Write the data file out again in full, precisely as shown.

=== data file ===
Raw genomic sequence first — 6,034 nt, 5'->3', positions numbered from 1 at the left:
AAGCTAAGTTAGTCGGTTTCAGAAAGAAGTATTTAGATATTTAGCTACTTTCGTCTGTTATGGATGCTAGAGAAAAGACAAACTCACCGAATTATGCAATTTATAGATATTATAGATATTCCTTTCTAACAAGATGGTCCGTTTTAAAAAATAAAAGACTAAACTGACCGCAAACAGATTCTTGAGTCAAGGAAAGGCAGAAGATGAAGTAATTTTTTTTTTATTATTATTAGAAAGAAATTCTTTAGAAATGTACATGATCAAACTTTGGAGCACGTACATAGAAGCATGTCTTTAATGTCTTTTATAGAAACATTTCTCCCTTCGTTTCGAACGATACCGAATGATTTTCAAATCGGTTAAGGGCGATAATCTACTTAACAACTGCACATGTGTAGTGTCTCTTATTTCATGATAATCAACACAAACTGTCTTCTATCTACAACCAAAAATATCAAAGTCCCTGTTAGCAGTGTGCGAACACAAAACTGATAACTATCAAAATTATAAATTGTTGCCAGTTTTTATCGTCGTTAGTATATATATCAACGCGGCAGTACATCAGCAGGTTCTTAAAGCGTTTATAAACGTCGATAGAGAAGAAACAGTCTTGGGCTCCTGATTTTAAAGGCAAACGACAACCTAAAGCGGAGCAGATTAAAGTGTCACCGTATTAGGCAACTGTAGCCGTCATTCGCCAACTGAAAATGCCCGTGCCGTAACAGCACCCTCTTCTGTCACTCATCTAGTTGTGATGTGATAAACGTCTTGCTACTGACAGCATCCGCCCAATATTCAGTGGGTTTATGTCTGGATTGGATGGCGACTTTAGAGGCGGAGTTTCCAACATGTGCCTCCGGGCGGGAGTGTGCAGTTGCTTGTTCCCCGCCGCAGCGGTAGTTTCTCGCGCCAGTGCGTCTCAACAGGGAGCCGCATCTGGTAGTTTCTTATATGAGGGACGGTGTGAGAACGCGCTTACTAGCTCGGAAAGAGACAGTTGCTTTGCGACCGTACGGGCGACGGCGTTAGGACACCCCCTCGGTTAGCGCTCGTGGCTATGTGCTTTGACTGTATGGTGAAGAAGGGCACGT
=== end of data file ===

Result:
Raw genomic sequence first — 6,034 nt, 5'->3', positions numbered from 1 at the left:
AAGCTAAGTTAGTCGGTTTCAGAAAGAAGTATTTAGATATTTAGCTACTTTCGTCTGTTATGGATGCTAGAGAAAAGACAAACTCACCGAATTATGCAATTTATAGATATTATAGATATTCCTTTCTAACAAGATGGTCCGTTTTAAAAAATAAAAGACTAAACTGACCGCAAACAGATTCTTGAGTCAAGGAAAGGCAGAAGATGAAGTAATTTTTTTTTTATTATTATTAGAAAGAAATTCTTTAGAAATGTACATGATCAAACTTTGGAGCACGTACATAGAAGCATGTCTTTAATGTCTTTTATAGAAACATTTCTCCCTTCGTTTCGAACGATACCGAATGATTTTCAAATCGGTTAAGGGCGATAATCTACTTAACAACTGCACATGTGTAGTGTCTCTTATTTCATGATAATCAACACAAACTGTCTTCTATCTACAACCAAAAATATCAAAGTCCCTGTTAGCAGTGTGCGAACACAAAACTGATAACTATCAAAATTATAAATTGTTGCCAGTTTTTATCGTCGTTAGTATATATATCAACGCGGCAGTACATCAGCAGGTTCTTAAAGCGTTTATAAACGTCGATAGAGAAGAAACAGTCTTGGGCTCCTGATTTTAAAGGCAAACGACAACCTAAAGCGGAGCAGATTAAAGTGTCACCGTATTAGGCAACTGTAGCCGTCATTCGCCAACTGAAAATGCCCGTGCCGTAACAGCACCCTCTTCTGTCACTCATCTAGTTGTGATGTGATAAACGTCTTGCTACTGACAGCATCCGCCCAATATTCAGTGGGTTTATGTCTGGATTGGATGGCGACTTTAGAGGCGGAGTTTCCAACATGTGCCTCCGGGCGGGAGTGTGCAGTTGCTTGTTCCCCGCCGCAGCGGTAGTTTCTCGCGCCAGTGCGTCTCAACAGGGAGCCGCATCTGGTAGTTTCTTATATGAGGGACGGTGTGAGAACGCGCTTACTAGCTCGGAAAGAGACAGTTGCTTTGCGACCGTACGGGCGACGGCGTTAGGACACCCCCTCGGTTAGCGCTCGTGGCTATGTGCTTTGACTGTATGGTGAAGAAGGGCACGT